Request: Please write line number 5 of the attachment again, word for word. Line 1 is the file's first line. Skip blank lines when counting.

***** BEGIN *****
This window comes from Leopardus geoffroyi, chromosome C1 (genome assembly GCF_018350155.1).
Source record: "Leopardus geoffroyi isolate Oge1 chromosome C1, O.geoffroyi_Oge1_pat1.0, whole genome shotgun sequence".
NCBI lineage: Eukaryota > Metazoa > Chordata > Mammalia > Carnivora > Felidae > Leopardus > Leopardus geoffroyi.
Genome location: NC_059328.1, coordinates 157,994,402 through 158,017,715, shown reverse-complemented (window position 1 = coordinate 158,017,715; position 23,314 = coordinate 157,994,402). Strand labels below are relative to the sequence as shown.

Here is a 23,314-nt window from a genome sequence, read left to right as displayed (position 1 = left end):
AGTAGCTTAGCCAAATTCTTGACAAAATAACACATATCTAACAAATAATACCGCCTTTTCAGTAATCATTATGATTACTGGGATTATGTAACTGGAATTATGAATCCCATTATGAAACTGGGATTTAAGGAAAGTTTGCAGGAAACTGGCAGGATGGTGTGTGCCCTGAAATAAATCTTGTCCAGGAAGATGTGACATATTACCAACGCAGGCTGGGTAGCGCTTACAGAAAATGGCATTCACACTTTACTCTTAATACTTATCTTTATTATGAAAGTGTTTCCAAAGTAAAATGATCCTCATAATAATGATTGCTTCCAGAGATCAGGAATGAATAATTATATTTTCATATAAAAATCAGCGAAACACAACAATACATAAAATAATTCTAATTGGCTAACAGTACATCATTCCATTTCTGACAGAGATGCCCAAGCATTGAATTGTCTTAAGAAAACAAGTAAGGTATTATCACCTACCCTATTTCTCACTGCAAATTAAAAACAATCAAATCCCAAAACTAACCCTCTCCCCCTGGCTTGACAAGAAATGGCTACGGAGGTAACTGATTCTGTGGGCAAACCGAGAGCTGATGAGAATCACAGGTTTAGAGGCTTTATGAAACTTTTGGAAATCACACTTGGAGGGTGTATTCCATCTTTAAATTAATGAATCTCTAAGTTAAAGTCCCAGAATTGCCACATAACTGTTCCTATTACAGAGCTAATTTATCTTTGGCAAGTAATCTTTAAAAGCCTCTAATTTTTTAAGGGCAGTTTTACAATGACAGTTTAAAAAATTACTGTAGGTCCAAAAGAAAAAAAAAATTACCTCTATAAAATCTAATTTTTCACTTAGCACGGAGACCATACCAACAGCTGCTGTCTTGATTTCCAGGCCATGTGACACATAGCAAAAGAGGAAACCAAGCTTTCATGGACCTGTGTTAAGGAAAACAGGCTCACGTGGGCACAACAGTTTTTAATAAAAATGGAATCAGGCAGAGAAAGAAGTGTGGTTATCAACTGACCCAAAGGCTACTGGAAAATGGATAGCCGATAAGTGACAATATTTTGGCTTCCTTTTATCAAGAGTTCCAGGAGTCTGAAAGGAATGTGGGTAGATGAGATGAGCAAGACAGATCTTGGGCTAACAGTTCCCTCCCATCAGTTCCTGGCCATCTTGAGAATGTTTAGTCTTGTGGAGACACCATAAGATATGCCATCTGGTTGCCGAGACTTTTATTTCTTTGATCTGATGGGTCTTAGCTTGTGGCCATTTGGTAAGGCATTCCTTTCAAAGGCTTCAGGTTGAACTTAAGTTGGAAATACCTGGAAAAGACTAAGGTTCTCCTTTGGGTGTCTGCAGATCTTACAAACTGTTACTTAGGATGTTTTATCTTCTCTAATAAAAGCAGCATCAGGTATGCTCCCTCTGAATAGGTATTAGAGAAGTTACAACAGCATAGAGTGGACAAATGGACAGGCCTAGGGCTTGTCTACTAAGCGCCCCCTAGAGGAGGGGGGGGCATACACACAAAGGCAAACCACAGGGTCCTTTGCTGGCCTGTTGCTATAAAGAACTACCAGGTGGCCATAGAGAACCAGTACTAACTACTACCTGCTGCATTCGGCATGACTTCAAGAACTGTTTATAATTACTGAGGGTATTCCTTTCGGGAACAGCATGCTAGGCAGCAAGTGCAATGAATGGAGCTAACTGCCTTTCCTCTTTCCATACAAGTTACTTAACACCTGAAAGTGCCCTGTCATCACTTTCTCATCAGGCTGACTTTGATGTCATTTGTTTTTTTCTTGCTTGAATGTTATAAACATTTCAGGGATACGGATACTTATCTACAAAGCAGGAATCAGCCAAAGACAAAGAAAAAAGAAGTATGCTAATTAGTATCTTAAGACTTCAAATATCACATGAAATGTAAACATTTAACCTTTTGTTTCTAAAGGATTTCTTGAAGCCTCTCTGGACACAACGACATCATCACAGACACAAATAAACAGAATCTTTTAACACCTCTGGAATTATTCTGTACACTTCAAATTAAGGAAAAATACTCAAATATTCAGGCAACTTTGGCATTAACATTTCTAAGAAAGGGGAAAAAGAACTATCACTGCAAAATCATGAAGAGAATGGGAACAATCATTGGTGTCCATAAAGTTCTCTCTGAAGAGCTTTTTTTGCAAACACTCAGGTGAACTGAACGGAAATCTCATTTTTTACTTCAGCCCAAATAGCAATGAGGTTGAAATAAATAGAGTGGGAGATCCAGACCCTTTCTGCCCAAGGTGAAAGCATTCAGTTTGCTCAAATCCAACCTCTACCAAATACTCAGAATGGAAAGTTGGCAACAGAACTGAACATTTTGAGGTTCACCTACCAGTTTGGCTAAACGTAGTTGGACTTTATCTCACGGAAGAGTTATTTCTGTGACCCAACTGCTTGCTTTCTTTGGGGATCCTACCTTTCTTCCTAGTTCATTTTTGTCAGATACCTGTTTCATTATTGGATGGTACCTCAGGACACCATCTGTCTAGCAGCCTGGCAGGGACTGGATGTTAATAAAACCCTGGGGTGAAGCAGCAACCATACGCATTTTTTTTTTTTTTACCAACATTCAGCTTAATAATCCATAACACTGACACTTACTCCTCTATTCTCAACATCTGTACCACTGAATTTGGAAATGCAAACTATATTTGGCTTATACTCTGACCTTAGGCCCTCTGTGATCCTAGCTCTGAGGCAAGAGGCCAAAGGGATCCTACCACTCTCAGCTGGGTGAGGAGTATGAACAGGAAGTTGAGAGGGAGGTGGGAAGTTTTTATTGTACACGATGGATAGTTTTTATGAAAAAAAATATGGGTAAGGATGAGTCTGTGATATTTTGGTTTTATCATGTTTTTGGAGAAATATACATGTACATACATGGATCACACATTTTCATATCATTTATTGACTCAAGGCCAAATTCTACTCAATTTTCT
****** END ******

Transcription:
Here is a 23,314-nt window from a genome sequence, read left to right as displayed (position 1 = left end):